Introduction to sparse matrices¶
A sparse matrix is just a matrix that is mostly zero. Typically, when people talk about sparse matrices in numerical computations, they mean matrices that are mostly zero and are represented in a way that takes advantage of that sparsity to reduce required storage or optimize operations.
As an extreme case, imagine a $M \times N$ matrix where $M = N = 1000000$, which is entirely zero save for a single $1$ at $(42, 999999)$. It's obvious that storing a trillion values—or 64Tb of 64-bit integers—is unnecessary, and we can write software which just assumes that the value is 0 at every index besides row $42$, column $999999$. We can describe this entire matrix with 5 integers:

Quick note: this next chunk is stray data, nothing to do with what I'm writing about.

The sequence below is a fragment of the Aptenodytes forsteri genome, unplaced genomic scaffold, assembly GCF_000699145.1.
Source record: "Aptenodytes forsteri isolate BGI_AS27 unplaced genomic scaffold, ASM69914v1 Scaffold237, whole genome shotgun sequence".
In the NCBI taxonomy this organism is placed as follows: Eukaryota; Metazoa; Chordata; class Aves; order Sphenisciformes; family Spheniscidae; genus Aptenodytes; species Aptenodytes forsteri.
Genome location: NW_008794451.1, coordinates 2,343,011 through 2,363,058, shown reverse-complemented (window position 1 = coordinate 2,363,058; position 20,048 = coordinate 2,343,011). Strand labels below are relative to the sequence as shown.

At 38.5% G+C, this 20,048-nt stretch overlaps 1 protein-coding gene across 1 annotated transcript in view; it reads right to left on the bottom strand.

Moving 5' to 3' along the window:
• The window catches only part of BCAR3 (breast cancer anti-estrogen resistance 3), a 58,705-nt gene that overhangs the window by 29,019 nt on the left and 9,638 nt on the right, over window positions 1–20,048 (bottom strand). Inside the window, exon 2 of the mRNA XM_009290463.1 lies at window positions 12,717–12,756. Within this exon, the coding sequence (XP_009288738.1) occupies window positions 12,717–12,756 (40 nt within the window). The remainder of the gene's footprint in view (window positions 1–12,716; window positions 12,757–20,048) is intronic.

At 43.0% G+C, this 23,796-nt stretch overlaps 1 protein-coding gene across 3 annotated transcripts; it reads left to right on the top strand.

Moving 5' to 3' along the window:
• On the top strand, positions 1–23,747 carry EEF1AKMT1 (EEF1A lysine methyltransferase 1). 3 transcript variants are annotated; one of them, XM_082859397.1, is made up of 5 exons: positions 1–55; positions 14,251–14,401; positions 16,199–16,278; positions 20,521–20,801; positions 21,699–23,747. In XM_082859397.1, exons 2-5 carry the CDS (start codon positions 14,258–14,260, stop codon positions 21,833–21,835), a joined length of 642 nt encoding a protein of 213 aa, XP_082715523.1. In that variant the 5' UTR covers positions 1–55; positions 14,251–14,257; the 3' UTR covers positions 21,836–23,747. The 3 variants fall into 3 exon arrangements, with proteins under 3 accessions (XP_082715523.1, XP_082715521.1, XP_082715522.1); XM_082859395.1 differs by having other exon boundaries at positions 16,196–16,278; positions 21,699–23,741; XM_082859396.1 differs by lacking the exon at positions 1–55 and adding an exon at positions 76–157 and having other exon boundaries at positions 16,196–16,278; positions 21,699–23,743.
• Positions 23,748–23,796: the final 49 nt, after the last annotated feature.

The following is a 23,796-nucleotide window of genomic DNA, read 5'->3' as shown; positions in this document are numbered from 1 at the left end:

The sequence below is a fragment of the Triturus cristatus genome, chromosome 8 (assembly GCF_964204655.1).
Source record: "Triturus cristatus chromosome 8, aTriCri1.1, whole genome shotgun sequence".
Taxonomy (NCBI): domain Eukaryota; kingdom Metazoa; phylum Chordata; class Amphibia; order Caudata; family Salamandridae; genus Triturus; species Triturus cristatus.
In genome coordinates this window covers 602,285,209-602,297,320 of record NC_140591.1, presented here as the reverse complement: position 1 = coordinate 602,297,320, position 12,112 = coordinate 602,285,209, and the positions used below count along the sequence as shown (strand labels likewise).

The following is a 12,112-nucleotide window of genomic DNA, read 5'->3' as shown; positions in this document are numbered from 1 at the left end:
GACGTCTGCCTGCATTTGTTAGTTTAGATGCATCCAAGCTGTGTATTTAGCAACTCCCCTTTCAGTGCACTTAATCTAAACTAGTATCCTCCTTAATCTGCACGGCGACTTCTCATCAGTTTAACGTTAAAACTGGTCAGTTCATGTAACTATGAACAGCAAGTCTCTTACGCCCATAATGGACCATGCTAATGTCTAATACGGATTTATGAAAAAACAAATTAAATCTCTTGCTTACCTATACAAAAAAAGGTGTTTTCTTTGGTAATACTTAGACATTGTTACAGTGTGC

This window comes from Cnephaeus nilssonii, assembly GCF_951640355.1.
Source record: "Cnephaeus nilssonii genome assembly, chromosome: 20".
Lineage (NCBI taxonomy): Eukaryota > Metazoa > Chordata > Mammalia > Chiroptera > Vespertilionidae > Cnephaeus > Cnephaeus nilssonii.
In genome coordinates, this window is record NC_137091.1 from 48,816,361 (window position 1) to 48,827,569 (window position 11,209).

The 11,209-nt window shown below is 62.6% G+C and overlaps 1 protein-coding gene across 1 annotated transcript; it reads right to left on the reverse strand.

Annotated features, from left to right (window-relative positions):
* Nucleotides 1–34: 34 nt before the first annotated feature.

$v=1$, $r=42$, $c=999999$.
If we had a second value $3$ at position $(33, 34)$, the same scheme would still work reasonably well:
$v_0=1$, $r_0=42$, $c_0=999999$
$v_1=3$, $r_1=33$, $c_1=34$.